Admittedly, I cringe at the word liberal whenever it comes out of my peers’ mouths, mostly because of how it was perpetuated and how the term has been abused to no longer represent its actual definition. It seems that liberal has morphed into a religion and no longer a concept. But the truth of the matter is, any book or articles that have the word liberal in it will somehow intrigue me to pick it up.
You can only imagine the amount of internal struggle I have when reading Liberal, Malay and Malaysian by Zan Azlee and how the image of contradictory behaviors of those ‘liberals’ around me seemed to plague my memory. I picked up the book and didn’t stop till the captain announced a turbulent–plane ride has never been more exciting. I love the sub-title of the book, “Writings of a Walking Contradiction”, aren’t we all? I know I am. Being a Muslim and a Kadazan with a non-Malay name is as contradictory as it comes. We are all, in some way, a walking contradiction.
Liberal, Malay and Malaysian is an anthology and there are four parts to the book; Politics, Race, Religion and Protest. Azlee’s writings are a light take on the reality of our country and society, he has a way of writing about heavy topics in a personal and relatable manner, and it is an especially good remedy for the threatening disease known as ignorance. One of the chapters that illustrate Malaysians’ tilt towards conservativeness is “How to be Gay and Muslim at the Same Time”, that line alone is enough to send the conservatives into a fit! He managed to get insights on both ends of the spectrum on how it is to be Muslim and gay and the existence of enforcement to prohibit gay Muslims from living their lives as gay Muslims. I found myself giggling and nodding my head and a lot of time fuming, I looked slightly ridiculous while flipping through the pages, it was as if Zan Azlee was there and we were having this imaginary conversation, I almost said “Thank you!” outloud when Zan Azlee mentioned “…it shouldn’t be a crime to have different opinions, it shouldn’t be a crime to be offensive… because if everyone were to keep quiet, then there will be no discourse, no debate, and no sharing of ideas and knowledge.”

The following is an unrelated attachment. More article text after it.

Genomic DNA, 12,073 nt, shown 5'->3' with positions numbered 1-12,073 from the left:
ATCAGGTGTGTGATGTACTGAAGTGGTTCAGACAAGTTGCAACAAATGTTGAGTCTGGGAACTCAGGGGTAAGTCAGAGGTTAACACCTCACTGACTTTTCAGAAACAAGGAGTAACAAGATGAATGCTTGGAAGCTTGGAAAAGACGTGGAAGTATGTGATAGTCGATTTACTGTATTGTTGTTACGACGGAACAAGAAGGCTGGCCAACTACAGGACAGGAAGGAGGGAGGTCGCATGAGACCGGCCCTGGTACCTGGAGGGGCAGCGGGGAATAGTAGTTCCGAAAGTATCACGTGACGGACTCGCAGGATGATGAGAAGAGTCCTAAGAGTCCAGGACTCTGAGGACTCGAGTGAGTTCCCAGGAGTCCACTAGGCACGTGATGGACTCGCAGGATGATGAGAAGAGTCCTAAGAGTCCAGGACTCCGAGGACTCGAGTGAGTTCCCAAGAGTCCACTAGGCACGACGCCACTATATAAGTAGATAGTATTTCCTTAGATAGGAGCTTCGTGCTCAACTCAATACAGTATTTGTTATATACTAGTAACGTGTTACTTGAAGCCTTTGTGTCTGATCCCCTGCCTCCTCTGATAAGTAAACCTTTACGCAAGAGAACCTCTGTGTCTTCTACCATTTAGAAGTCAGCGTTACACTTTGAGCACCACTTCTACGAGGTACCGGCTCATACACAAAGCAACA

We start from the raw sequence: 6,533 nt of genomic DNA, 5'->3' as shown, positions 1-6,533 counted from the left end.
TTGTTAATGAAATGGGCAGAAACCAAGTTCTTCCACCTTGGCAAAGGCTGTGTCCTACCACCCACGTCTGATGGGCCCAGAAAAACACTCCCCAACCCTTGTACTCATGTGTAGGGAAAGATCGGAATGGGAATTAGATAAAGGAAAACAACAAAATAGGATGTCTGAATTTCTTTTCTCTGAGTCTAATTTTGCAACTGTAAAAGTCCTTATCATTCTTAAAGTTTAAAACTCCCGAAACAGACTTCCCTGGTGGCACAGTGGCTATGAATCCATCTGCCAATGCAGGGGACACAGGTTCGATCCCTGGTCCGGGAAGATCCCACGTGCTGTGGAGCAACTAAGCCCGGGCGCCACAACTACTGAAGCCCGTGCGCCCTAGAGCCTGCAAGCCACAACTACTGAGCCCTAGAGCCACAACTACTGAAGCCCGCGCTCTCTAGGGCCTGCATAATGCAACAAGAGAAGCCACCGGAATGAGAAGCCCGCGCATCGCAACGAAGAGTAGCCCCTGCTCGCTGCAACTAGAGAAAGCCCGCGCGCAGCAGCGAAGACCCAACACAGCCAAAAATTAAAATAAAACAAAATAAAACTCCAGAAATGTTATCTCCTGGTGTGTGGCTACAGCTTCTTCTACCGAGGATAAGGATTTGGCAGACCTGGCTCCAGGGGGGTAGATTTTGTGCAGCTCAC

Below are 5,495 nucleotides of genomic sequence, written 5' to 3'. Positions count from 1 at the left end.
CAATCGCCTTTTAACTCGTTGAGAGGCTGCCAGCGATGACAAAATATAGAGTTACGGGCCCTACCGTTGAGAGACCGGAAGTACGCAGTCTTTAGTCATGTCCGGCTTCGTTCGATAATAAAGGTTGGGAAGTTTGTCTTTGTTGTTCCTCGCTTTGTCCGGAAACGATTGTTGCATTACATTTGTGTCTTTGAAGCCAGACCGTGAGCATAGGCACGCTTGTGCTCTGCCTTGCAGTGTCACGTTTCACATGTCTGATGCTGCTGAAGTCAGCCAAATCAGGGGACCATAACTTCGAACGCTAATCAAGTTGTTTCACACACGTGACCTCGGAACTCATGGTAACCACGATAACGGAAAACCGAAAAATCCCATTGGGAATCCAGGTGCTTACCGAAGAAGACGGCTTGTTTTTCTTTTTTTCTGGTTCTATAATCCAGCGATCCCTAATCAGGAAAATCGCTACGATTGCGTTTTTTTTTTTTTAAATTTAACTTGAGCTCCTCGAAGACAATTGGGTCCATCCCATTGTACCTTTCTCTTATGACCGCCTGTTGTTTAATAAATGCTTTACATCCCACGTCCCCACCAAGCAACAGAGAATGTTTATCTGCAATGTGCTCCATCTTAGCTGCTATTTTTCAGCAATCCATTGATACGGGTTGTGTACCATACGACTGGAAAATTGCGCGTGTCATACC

He’s bi-racial, with a Malay father and a Chinese mother. He talked about how it can come in many forms, regardless of the Bumiputera percentage running in your blood, you can experience racism and your experience is just as valid. Zan Azlee recalled his earlier memories from his childhood when one of his friends ‘accused’ him of being Chinese because he celebrated Chinese New Year. The funny thing about being bi-racial and being introduced to racism at such a young age was, you don’t really understand the concept of racism and why it was ‘wrong’, and thus Zan Azlee replied with “Aku bukan Cinalah, aku Melayu!” due to the ridicule and pressure, and that was his first racist experience, and I believe is relatable to others as well.
I wouldn’t go as far-fetched as to call this book an eye-opener because it is, after all, just a compilation of his opinions and thoughts on our political landscape in relation to race and religion. Although, it may be backed with excerpts and a solid research on certain concepts. It is still rather subjective as it relies heavily on one’s upbringing and personal prerogative. What I can tell you about Liberal, Malay and Malaysian is, that it’s great in-flight reading material and it will be one hell of a ride.
Cyceo Natallia is millennial in denial, easily bothered by wet tables and will say hello to random cats. Wrote her first poem at 7 about the melancholy feeling of being a dead flower.